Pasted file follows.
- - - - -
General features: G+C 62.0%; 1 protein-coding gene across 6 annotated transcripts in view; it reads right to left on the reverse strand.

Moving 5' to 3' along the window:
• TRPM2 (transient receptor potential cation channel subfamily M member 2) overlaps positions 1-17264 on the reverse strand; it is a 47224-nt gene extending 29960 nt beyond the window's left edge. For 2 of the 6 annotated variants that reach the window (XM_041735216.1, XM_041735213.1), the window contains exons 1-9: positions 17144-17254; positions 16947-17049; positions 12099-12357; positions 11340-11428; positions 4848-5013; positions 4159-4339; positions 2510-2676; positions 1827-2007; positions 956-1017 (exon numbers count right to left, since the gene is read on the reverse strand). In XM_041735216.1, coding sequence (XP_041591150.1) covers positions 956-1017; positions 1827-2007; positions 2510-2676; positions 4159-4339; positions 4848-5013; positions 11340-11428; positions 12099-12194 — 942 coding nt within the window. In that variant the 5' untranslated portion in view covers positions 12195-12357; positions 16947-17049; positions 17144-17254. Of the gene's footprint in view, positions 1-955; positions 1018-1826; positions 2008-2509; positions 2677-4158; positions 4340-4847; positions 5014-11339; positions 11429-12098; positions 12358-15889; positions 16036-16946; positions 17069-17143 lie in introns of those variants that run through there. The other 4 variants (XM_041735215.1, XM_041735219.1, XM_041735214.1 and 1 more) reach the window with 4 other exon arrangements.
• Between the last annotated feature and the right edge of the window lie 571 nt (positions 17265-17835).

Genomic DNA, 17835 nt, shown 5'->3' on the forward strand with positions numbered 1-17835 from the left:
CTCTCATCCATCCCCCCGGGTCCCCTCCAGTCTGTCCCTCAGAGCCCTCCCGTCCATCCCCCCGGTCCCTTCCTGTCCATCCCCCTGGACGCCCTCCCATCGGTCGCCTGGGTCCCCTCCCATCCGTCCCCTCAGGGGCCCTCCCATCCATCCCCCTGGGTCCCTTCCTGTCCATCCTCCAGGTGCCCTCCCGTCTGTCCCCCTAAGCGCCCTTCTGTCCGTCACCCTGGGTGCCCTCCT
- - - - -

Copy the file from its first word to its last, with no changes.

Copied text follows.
General features: G+C 62.0%; 1 protein-coding gene across 6 annotated transcripts in view; it reads right to left on the reverse strand.

Moving 5' to 3' along the window:
• TRPM2 (transient receptor potential cation channel subfamily M member 2) overlaps positions 1-17264 on the reverse strand; it is a 47224-nt gene extending 29960 nt beyond the window's left edge. For 2 of the 6 annotated variants that reach the window (XM_041735216.1, XM_041735213.1), the window contains exons 1-9: positions 17144-17254; positions 16947-17049; positions 12099-12357; positions 11340-11428; positions 4848-5013; positions 4159-4339; positions 2510-2676; positions 1827-2007; positions 956-1017 (exon numbers count right to left, since the gene is read on the reverse strand). In XM_041735216.1, coding sequence (XP_041591150.1) covers positions 956-1017; positions 1827-2007; positions 2510-2676; positions 4159-4339; positions 4848-5013; positions 11340-11428; positions 12099-12194 — 942 coding nt within the window. In that variant the 5' untranslated portion in view covers positions 12195-12357; positions 16947-17049; positions 17144-17254. Of the gene's footprint in view, positions 1-955; positions 1018-1826; positions 2008-2509; positions 2677-4158; positions 4340-4847; positions 5014-11339; positions 11429-12098; positions 12358-15889; positions 16036-16946; positions 17069-17143 lie in introns of those variants that run through there. The other 4 variants (XM_041735215.1, XM_041735219.1, XM_041735214.1 and 1 more) reach the window with 4 other exon arrangements.
• Between the last annotated feature and the right edge of the window lie 571 nt (positions 17265-17835).

Genomic DNA, 17835 nt, shown 5'->3' on the forward strand with positions numbered 1-17835 from the left:
CTCTCATCCATCCCCCCGGGTCCCCTCCAGTCTGTCCCTCAGAGCCCTCCCGTCCATCCCCCCGGTCCCTTCCTGTCCATCCCCCTGGACGCCCTCCCATCGGTCGCCTGGGTCCCCTCCCATCCGTCCCCTCAGGGGCCCTCCCATCCATCCCCCTGGGTCCCTTCCTGTCCATCCTCCAGGTGCCCTCCCGTCTGTCCCCCTAAGCGCCCTTCTGTCCGTCACCCTGGGTGCCCTCCT